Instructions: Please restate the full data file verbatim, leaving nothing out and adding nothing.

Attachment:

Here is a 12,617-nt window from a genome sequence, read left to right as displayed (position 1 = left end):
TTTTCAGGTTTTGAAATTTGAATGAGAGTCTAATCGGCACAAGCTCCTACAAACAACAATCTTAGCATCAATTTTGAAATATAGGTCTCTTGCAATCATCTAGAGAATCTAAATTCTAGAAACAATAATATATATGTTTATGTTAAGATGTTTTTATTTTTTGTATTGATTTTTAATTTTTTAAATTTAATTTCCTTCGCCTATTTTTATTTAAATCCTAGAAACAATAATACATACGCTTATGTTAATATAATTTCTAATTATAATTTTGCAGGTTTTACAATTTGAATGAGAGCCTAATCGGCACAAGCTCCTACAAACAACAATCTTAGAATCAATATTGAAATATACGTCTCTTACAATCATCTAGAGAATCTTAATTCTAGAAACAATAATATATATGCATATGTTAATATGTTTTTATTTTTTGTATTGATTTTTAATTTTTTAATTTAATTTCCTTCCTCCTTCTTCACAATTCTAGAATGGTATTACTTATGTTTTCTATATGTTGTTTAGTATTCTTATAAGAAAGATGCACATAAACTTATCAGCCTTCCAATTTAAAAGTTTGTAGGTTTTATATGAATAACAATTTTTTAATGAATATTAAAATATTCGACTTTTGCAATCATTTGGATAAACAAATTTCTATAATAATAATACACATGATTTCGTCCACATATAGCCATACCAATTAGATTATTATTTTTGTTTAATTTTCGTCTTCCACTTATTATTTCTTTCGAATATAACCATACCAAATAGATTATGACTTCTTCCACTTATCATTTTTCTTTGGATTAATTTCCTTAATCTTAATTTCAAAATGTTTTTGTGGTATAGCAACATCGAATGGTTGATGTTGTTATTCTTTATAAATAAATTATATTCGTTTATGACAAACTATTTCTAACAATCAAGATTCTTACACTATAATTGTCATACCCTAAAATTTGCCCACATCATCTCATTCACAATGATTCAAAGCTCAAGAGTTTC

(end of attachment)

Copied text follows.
Here is a 12,617-nt window from a genome sequence, read left to right as displayed (position 1 = left end):
TTTTCAGGTTTTGAAATTTGAATGAGAGTCTAATCGGCACAAGCTCCTACAAACAACAATCTTAGCATCAATTTTGAAATATAGGTCTCTTGCAATCATCTAGAGAATCTAAATTCTAGAAACAATAATATATATGTTTATGTTAAGATGTTTTTATTTTTTGTATTGATTTTTAATTTTTTAAATTTAATTTCCTTCGCCTATTTTTATTTAAATCCTAGAAACAATAATACATACGCTTATGTTAATATAATTTCTAATTATAATTTTGCAGGTTTTACAATTTGAATGAGAGCCTAATCGGCACAAGCTCCTACAAACAACAATCTTAGAATCAATATTGAAATATACGTCTCTTACAATCATCTAGAGAATCTTAATTCTAGAAACAATAATATATATGCATATGTTAATATGTTTTTATTTTTTGTATTGATTTTTAATTTTTTAATTTAATTTCCTTCCTCCTTCTTCACAATTCTAGAATGGTATTACTTATGTTTTCTATATGTTGTTTAGTATTCTTATAAGAAAGATGCACATAAACTTATCAGCCTTCCAATTTAAAAGTTTGTAGGTTTTATATGAATAACAATTTTTTAATGAATATTAAAATATTCGACTTTTGCAATCATTTGGATAAACAAATTTCTATAATAATAATACACATGATTTCGTCCACATATAGCCATACCAATTAGATTATTATTTTTGTTTAATTTTCGTCTTCCACTTATTATTTCTTTCGAATATAACCATACCAAATAGATTATGACTTCTTCCACTTATCATTTTTCTTTGGATTAATTTCCTTAATCTTAATTTCAAAATGTTTTTGTGGTATAGCAACATCGAATGGTTGATGTTGTTATTCTTTATAAATAAATTATATTCGTTTATGACAAACTATTTCTAACAATCAAGATTCTTACACTATAATTGTCATACCCTAAAATTTGCCCACATCATCTCATTCACAATGATTCAAAGCTCAAGAGTTTC